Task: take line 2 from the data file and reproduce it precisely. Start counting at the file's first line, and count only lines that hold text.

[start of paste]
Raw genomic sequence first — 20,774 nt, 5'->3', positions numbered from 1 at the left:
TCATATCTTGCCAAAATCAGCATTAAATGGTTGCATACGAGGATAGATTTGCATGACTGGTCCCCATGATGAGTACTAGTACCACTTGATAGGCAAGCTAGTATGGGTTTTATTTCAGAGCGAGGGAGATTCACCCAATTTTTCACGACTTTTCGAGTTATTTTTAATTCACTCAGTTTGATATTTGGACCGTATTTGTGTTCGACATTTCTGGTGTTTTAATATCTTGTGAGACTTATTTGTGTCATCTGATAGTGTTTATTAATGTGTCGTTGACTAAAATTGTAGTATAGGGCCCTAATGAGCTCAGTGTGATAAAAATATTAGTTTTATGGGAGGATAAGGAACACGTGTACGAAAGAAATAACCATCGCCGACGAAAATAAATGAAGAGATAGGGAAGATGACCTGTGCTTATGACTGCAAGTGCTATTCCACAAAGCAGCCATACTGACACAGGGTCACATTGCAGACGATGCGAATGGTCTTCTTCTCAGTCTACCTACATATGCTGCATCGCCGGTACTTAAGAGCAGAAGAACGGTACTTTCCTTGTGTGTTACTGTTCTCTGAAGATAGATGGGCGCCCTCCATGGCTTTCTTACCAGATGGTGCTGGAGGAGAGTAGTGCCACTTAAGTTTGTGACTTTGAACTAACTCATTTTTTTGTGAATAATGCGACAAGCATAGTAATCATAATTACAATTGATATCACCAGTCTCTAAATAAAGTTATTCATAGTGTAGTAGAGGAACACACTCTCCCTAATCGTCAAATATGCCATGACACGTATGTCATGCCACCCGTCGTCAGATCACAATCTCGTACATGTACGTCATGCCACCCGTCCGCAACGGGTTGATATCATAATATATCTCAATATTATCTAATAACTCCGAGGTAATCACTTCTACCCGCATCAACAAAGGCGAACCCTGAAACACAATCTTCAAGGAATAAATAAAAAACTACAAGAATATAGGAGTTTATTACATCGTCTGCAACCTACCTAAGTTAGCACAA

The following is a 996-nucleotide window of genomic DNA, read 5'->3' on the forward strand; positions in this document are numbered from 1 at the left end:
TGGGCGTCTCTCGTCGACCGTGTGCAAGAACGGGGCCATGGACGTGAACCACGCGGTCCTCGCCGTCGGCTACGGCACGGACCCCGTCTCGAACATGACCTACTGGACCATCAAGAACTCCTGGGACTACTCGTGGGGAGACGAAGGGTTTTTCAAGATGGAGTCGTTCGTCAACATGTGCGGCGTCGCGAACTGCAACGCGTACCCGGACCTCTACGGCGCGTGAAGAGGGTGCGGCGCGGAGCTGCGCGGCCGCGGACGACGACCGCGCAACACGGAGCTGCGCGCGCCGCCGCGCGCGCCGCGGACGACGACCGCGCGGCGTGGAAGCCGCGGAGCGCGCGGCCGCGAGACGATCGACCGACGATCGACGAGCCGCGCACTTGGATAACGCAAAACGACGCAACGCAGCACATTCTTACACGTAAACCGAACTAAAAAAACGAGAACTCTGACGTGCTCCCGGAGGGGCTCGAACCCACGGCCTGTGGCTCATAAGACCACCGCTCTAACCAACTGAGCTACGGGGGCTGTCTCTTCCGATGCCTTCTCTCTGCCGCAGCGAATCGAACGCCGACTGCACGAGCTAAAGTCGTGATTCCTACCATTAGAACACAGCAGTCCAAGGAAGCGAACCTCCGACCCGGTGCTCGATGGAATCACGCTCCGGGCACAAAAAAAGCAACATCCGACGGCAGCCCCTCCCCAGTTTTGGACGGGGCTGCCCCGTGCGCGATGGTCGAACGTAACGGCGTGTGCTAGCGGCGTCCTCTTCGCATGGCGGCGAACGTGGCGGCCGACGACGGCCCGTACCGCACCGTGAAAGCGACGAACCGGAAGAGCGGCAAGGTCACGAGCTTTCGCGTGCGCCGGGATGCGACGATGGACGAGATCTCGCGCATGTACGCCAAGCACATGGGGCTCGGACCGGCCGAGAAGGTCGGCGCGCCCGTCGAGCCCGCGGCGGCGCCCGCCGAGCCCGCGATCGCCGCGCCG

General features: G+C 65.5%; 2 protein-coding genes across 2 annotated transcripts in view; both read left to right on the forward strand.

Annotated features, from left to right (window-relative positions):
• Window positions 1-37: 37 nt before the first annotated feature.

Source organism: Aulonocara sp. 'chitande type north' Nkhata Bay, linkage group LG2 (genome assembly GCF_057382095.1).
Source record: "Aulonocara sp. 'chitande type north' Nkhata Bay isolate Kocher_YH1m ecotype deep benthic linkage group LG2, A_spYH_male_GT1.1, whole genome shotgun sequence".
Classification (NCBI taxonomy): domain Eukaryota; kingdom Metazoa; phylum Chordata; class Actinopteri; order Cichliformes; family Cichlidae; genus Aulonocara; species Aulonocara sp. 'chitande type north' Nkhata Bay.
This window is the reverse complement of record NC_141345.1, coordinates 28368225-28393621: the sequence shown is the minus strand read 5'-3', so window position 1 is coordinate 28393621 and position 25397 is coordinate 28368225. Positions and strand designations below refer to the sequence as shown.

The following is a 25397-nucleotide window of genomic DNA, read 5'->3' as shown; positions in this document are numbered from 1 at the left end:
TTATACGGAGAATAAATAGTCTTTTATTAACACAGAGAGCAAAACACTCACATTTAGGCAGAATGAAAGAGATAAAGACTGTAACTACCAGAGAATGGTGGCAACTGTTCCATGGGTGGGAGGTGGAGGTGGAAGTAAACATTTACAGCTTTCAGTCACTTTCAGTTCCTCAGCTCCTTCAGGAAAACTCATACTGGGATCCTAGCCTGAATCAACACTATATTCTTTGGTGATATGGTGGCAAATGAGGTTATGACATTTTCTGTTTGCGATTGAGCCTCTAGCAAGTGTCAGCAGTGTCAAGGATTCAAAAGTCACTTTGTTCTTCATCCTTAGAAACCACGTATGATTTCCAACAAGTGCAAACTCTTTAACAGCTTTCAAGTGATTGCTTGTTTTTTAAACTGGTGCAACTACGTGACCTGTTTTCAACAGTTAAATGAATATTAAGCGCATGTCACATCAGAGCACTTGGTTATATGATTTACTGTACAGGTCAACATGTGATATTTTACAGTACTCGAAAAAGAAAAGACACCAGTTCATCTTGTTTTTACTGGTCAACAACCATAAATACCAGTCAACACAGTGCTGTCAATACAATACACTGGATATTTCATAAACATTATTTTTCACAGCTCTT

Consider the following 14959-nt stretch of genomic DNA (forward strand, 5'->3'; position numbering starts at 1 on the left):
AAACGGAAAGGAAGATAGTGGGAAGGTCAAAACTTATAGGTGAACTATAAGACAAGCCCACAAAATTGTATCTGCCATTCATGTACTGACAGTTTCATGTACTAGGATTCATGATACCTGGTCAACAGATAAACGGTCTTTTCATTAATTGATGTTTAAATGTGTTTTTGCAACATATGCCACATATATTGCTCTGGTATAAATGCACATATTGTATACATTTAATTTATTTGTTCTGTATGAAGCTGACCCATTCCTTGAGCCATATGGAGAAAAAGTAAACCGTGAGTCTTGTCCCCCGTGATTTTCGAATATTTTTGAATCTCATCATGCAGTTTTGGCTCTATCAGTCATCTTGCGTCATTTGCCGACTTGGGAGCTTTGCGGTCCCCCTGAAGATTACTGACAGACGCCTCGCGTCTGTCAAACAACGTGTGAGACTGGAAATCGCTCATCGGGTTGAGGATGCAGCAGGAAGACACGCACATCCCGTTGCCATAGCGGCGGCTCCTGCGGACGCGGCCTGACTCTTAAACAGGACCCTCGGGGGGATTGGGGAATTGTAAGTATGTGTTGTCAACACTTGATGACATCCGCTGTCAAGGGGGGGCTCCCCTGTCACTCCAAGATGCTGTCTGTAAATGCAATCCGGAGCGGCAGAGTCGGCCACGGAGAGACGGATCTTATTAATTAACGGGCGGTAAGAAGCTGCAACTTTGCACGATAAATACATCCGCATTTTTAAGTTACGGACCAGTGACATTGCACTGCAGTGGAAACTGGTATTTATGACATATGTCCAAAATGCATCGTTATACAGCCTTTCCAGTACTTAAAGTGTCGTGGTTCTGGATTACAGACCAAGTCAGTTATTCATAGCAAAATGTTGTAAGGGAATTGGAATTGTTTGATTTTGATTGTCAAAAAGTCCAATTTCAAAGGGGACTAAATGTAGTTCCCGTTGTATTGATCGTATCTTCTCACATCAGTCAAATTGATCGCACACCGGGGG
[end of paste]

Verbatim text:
TCATATCTTGCCAAAATCAGCATTAAATGGTTGCATACGAGGATAGATTTGCATGACTGGTCCCCATGATGAGTACTAGTACCACTTGATAGGCAAGCTAGTATGGGTTTTATTTCAGAGCGAGGGAGATTCACCCAATTTTTCACGACTTTTCGAGTTATTTTTAATTCACTCAGTTTGATATTTGGACCGTATTTGTGTTCGACATTTCTGGTGTTTTAATATCTTGTGAGACTTATTTGTGTCATCTGATAGTGTTTATTAATGTGTCGTTGACTAAAATTGTAGTATAGGGCCCTAATGAGCTCAGTGTGATAAAAATATTAGTTTTATGGGAGGATAAGGAACACGTGTACGAAAGAAATAACCATCGCCGACGAAAATAAATGAAGAGATAGGGAAGATGACCTGTGCTTATGACTGCAAGTGCTATTCCACAAAGCAGCCATACTGACACAGGGTCACATTGCAGACGATGCGAATGGTCTTCTTCTCAGTCTACCTACATATGCTGCATCGCCGGTACTTAAGAGCAGAAGAACGGTACTTTCCTTGTGTGTTACTGTTCTCTGAAGATAGATGGGCGCCCTCCATGGCTTTCTTACCAGATGGTGCTGGAGGAGAGTAGTGCCACTTAAGTTTGTGACTTTGAACTAACTCATTTTTTTGTGAATAATGCGACAAGCATAGTAATCATAATTACAATTGATATCACCAGTCTCTAAATAAAGTTATTCATAGTGTAGTAGAGGAACACACTCTCCCTAATCGTCAAATATGCCATGACACGTATGTCATGCCACCCGTCGTCAGATCACAATCTCGTACATGTACGTCATGCCACCCGTCCGCAACGGGTTGATATCATAATATATCTCAATATTATCTAATAACTCCGAGGTAATCACTTCTACCCGCATCAACAAAGGCGAACCCTGAAACACAATCTTCAAGGAATAAATAAAAAACTACAAGAATATAGGAGTTTATTACATCGTCTGCAACCTACCTAAGTTAGCACAA